September 18, 2019 | 11:55
The Ethernet Alliance has demonstrated its 400 gigabit Ethernet (400GbE) connectivity standard, while promising that 800GbE is right around the corner with 1.6TbE projected to follow right behind.
The Ethernet standard, developed at the Xerox Palo Alto Reseach Centre (PARC) in the 1970s as an upgrade to the older ALOHAnet, started life off relatively slowly: Its initial implementation offered just 2.94Mb/s of throughput, which was upgraded to 10Mb/s - known using the modern format as 10MbE - prior to its public release in 1980. Throughout the 1980s Ethernet fought off a range of rival networking standards, and today is by far the most common - and, thanks to a range of upgrades, pretty speedy. The initial 10Mb/s Ethernet became 100Mb/s, then 1Gb/s, then 10Gb/s - and while even the most advanced home users stop there, standards exist for 2.5Gb/s, 5Gb/s, 25Gb/s, 40Gb/s, 50Gb/s, 100Gb/s, 200Gb/s, and 400Gb/s.
The latter is currently where Ethernet hits its limit, but the Ethernet Alliance - a consortium of companies currently responsible for developing the eponymous networking standard - is preparing 800GbE, which as the name implies offers 800Gb/s throughput, while suggesting that 1.6TbE could launch alongside it or shortly after.
'Ethernet is bursting through speed barriers at a breakneck pace. With higher speeds and longer reaches, it’s now pushing past its history as an innovative consumer technology into diverse new markets and application spaces like enterprise storage, automotive, and building automation,' claims Greg McSorley, president of the Ethernet Alliance, following the development of demonstrations scheduled for the European Conference on Optical Communications (ECOC 2019) later this month. 'The 400GbE era is here but it’s only a stepping stone along the road to 800GbE. The secret to Ethernet’s continued success has always been and will continue to be interoperability. Getting traffic to travel seamlessly from today’s legacy implementations into tomorrow’s high-speed switches and ecosystems comes down to preserving Ethernet’s capacity for multi-vendor interoperability, which is highlighted in our ECOC 2019 demo.'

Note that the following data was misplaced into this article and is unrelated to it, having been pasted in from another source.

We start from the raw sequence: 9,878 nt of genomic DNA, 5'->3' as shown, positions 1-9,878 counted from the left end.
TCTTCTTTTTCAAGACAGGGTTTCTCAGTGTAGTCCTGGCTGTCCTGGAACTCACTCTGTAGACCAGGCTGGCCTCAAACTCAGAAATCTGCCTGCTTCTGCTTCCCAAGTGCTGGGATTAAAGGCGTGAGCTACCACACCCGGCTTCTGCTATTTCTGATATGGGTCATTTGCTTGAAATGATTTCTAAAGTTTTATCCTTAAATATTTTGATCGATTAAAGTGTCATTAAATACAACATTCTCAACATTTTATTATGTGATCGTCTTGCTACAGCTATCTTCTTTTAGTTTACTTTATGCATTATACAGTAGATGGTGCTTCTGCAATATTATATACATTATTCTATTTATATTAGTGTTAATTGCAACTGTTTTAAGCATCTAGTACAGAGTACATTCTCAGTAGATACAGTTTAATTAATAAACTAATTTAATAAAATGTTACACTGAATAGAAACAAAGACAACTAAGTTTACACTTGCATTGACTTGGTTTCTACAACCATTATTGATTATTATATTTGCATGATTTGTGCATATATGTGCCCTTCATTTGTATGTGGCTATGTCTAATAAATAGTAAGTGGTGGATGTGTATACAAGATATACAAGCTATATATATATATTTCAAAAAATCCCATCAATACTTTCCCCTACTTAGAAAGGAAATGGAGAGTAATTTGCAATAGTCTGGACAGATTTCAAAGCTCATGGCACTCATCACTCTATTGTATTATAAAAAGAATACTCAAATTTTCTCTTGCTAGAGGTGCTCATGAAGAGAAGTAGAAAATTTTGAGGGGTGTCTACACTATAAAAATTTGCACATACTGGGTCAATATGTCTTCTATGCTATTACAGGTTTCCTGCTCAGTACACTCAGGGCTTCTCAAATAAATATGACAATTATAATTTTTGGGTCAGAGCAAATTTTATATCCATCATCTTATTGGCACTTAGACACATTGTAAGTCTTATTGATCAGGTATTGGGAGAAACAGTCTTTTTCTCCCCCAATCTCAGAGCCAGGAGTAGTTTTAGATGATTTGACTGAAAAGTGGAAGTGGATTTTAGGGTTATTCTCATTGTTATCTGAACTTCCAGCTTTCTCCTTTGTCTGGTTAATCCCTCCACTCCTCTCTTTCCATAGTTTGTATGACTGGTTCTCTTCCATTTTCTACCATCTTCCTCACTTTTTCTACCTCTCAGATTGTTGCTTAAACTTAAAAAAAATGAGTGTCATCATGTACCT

The Alliance, however, is somewhat quiet on exactly when the 800GbE and 1.6TbE standards are likely to be ratified: The public roadmap has them pushed projected for around 2022 or later - though only as 'possible future speed' rather than a fully-confirmed theoretical throughput limit - which has been its target since unveiling its plans back in March 2018.
January 24 2020 | 12:00